Large mountain of wasted fruit and vegetables at a street market

Solving the problem of food waste

pile of wasted food

Facts about food waste

50 million
chickens are wasted in the UK each year
One third
of all food produced across the globe is lost or wasted
100 million 
pints of milk are tipped down the drain each year in the UK
tonnes of food is wasted by UK supermarkets every year 
A wilted and failed maize crop in Ghana - an example of food loss

What causes food waste?

Food is lost or wasted throughout the supply chain.

Food that gets spilled or spoilt before harvesting – or when being stored, packed or transported – is known as food loss. Food loss can be caused by weather or insects, or by high temperatures and poor storage. 

Food that's fit for human consumption, but isn't eaten, is called food waste. It's been left to go off or is thrown away. One cause of food waste is when shops suddenly stop ordering unpopular food products – or change supplier – leaving stocks to go bad.

It also happens in shops and homes when we buy more food than can be sold or eaten.

Our food system plays a big part in climate change – so it makes sense to reduce the amount of food we waste.

A wilted and failed maize crop in Ghana - an example of food loss

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Cows in a US style feedlot
Empty food cans ready for landfill or recycling

Can I cut food packaging waste too?

You can reduce black bin waste by buying products packaged in recyclable and biodegradable materials.

Feeling more radical? Search for shops – like Bulk Market in London – that allow you to refill your oils, washing liquids and a whole host of other things.

Manufacturers and supermarkets need to do much more to cut down on unneeded packaging. We want to see 100% reusable or recyclable materials. That's why we're asking coffee shops to develop reusable and recyclable alternatives to their one-use cups. 

But we also need recycling companies to invest in the technology that can make the most out of these materials. After all, over 1 billion black plastic food trays go to landfill every day because their recyclable material isn't picked up by scanners at recycling plants.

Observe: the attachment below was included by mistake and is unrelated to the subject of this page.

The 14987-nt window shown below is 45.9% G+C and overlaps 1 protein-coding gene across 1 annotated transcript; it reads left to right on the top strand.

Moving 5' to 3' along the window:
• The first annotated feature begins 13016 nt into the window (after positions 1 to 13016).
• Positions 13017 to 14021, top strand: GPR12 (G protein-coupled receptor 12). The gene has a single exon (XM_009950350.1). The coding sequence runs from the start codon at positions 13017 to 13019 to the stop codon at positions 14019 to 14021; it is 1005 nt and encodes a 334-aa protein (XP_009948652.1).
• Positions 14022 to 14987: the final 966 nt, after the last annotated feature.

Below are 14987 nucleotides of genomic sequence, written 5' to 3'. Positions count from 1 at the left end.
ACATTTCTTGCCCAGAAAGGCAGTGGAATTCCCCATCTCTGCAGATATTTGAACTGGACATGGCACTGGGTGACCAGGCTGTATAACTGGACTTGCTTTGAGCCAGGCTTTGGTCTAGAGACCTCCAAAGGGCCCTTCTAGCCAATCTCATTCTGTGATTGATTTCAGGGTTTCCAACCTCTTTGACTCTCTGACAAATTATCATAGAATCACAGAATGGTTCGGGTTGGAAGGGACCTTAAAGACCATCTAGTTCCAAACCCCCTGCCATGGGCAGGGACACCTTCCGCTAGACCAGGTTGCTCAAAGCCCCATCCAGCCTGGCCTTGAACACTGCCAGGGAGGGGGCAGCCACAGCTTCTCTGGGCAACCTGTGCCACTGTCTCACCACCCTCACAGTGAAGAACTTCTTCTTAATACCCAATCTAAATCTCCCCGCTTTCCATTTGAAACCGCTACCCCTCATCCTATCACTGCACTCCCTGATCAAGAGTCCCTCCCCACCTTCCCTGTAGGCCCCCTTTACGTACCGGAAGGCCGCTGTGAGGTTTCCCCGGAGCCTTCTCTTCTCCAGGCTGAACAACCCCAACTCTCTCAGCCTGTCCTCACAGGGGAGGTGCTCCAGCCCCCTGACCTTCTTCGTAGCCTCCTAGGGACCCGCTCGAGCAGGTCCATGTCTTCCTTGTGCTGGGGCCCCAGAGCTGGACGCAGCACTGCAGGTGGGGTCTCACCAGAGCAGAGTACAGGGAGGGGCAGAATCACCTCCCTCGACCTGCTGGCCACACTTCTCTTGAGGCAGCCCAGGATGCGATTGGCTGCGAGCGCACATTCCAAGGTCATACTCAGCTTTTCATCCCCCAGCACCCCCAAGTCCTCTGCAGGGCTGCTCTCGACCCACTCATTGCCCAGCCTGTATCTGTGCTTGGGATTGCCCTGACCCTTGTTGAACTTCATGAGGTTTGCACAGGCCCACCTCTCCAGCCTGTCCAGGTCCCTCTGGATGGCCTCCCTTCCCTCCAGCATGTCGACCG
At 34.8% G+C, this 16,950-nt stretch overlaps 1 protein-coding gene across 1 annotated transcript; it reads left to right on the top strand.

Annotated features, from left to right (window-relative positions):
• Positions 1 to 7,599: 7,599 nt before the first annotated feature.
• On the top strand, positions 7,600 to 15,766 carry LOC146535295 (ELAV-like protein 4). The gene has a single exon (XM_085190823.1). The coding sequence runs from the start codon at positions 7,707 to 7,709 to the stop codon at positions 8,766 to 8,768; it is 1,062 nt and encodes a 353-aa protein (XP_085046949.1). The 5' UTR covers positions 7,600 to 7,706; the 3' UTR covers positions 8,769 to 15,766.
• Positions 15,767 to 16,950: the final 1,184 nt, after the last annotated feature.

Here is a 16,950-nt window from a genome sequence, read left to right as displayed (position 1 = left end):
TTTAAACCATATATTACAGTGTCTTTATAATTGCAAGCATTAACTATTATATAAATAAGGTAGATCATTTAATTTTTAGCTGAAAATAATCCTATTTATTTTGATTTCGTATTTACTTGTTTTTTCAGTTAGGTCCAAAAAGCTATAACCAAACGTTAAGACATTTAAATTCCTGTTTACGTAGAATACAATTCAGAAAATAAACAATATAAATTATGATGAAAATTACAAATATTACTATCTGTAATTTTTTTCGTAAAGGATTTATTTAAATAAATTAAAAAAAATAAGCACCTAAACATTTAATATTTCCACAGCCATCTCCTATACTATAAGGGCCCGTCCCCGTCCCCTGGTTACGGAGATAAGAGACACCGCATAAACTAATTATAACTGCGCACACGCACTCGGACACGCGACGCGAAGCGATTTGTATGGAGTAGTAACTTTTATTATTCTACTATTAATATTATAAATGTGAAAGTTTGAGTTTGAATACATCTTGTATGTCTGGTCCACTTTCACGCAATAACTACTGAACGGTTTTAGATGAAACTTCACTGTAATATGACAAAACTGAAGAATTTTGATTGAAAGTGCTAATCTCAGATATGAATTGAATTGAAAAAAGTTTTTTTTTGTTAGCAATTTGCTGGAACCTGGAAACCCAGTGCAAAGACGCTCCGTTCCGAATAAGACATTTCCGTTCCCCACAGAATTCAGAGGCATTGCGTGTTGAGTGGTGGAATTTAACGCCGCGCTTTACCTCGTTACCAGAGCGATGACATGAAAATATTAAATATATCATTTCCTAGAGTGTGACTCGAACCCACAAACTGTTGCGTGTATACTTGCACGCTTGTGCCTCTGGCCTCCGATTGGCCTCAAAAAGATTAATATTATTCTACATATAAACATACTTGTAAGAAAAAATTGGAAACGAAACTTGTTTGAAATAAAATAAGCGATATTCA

We can all cut the amount of packaging we pick up at the shops – and get the rest in the recycling bin. 

Empty food cans ready for landfill or recycling

How can government and business help cut food waste?

The government could halve food waste by 2030 by:

  • Getting every point of the supply chain to report on – and reduce – food waste.
  • Requiring all edible food surplus to be offered to hungry people, and then to animals as feed. 
  • Requiring all inedible food waste to be composted or used to generate energy, not sent to landfill. 

And in the meantime, businesses could: 

  • Stop demanding perfectly-shaped grub so that no edible food is wasted in the field.
  • Educate customers about food waste and how to avoid it.
  • Support measures to treat farmers well – avoiding unfair deals that lead to food waste.
  • Work with food redistribution charities to get all surplus food to people who really need it.
UK parliament at night, over the river Thames
Four wonky carrots on a bench, fresh from the farm

What is wonky veg?

The hilariously-shaped carrot has been a source of joy for allotment owners for years – but for years our supermarkets just wouldn't stock them.

The University of Edinburgh conducted a study in 2018 which revealed one third of fruit and vegetables don't make it to the supermarket shelves for cosmetic reasons. 

But are wonky veg making a comeback? In recent years many supermarkets have begun to sell 'imperfect' veg. You can join a gleaning network yourself and get out on a farm to save funny-looking fruit from going to waste.

Four wonky carrots on a bench, fresh from the farm